Layers and Logo Design
Putting Pieces Together for Greater Awesomeness.
At the Digital Harbor Foundation, our Maker Foundations students have been learning about Vector Graphic Design using Inkscape, starting with designing a character and a logo. To help them see the bigger picture of how graphic design is just one element in a Maker's toolkit for building larger, more ambitious projects; I designed a character and a logo specifically for a game I am building for the next unit.
"Space Octopus Attack!" is going to be totally rad, and you are all going to want to play it, as well as watch for updates on how it is built. But for now, lets stick with graphic design in Inkscape, and take a closer look at how I put together this logo using layers and groups of different visual elements.
Inkscape allows users to keep track of their visual elements in several ways. Two of those ways are Groups and Layers. Groups allow users to keep sets of shapes, lines, and other elements together to move and duplicate easily. Layers on the other hand can freeze or hide sets of elements and keep them separate. In my logo for "Space Octopus Attack!" I used 4 layers to keep track of the different parts of my logo: A background layer to hold my black backdrop and many, many star shapes, a Radial Gradient layer for the green glow effect, a Character layer for my Octopod, and a Text layer for my Title.
The Background layer may have only had a large black rectangle and a whole lot of stars, but even with a group to make them into one object, it was very handy to put it on its own layer that I could hide away and not have to worry about it getting in the way while I was working on other elements. Similarly, getting the spooky glow effect just right took more than one gradient shape, so putting all three overlapping gradients on their own layer made things easier to keep track of. I have already made a Tackk about how to use the path node controls to transform basic shapes into custom shapes like my Octopod, and you can check it out with the button above. The text layer is a little more complicated though.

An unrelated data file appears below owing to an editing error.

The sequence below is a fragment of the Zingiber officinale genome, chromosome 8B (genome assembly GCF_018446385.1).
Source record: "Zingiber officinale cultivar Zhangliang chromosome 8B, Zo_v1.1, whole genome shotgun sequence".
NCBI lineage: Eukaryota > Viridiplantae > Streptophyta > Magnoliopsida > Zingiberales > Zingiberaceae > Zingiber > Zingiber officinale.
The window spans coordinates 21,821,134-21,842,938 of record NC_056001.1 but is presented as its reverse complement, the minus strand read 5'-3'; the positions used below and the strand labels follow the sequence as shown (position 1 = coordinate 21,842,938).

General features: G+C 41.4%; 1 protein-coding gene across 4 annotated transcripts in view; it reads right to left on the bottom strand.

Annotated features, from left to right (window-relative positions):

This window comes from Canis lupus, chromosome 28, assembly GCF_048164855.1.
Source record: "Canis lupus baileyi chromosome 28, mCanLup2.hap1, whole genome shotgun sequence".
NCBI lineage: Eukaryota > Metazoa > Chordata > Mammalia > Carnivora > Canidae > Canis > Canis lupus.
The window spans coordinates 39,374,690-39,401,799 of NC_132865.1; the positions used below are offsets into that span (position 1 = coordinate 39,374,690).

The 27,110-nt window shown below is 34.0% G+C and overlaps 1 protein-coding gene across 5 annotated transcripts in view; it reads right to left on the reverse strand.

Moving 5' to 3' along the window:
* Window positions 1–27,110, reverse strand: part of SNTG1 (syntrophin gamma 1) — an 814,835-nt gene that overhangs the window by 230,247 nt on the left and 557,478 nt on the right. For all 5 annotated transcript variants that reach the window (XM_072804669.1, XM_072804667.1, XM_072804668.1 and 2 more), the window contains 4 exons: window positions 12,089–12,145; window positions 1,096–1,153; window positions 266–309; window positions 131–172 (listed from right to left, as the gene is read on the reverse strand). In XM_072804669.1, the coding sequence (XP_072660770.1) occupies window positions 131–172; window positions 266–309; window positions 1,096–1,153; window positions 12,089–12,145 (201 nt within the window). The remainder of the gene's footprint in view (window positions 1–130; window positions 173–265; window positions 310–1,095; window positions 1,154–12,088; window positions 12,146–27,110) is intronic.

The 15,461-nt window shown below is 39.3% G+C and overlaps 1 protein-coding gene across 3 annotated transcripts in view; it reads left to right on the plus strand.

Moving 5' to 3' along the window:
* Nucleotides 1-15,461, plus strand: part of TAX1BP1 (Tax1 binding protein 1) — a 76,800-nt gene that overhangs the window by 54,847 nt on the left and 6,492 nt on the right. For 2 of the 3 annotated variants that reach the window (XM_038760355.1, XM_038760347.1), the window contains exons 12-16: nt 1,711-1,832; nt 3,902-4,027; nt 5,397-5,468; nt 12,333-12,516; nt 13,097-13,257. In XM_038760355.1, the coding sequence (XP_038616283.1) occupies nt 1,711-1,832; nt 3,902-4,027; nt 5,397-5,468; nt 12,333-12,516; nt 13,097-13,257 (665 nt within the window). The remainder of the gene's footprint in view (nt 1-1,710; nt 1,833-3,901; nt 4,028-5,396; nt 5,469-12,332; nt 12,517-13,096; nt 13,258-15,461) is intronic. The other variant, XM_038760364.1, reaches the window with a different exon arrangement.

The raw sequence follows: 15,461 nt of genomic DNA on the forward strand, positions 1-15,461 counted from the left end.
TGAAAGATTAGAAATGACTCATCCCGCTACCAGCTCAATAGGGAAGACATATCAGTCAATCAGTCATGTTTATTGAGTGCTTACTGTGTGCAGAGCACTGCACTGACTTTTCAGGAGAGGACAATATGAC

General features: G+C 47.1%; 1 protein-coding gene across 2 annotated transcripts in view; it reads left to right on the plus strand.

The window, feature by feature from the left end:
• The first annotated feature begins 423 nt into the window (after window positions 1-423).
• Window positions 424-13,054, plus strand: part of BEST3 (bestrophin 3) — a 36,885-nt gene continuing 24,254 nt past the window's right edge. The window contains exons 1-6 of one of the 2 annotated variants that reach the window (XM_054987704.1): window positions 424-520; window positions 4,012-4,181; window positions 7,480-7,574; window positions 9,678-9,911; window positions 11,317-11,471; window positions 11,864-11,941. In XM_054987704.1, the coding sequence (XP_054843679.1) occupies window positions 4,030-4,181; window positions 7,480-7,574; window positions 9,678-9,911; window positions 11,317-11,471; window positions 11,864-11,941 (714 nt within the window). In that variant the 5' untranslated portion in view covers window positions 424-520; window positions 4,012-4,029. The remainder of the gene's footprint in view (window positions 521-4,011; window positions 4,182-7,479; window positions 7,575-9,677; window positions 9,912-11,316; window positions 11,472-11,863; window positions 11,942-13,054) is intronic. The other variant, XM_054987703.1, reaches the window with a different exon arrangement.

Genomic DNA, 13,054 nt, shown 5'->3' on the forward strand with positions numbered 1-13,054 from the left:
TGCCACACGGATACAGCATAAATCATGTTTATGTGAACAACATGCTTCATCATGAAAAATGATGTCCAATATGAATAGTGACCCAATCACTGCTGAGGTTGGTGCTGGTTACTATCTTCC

Just looking at this text, the trained eye can see a whole stack of different effects all working together. The font itself was made using the text tool, and a custom font I downloaded from a free font website.
I wanted to make the words change size from top to bottom, so I made three separate text object for "Space," "Octopus," and "Attack." With the font point size increasing on each block of text. I also used the alignment tools to make sure my text was centered and lined up with a guideline created in the center of my page.
Once I had the text, I then created a gradient that I applied to each text object, with a black stroke. Since the gradient used a transparency, I duplicated my text objects as a Group, and stacked them on top of one another to make my green more vibrant. I created a third text layer at the bottom to put a white background under my transparent green text objects, and grouped all the objects together on my Text Layer.
The combined effect makes for a cool splash page for my finished game, and a neat logo that I can print or use in other designs for products to promote my game. I hope this gives folks some ideas for their own designs!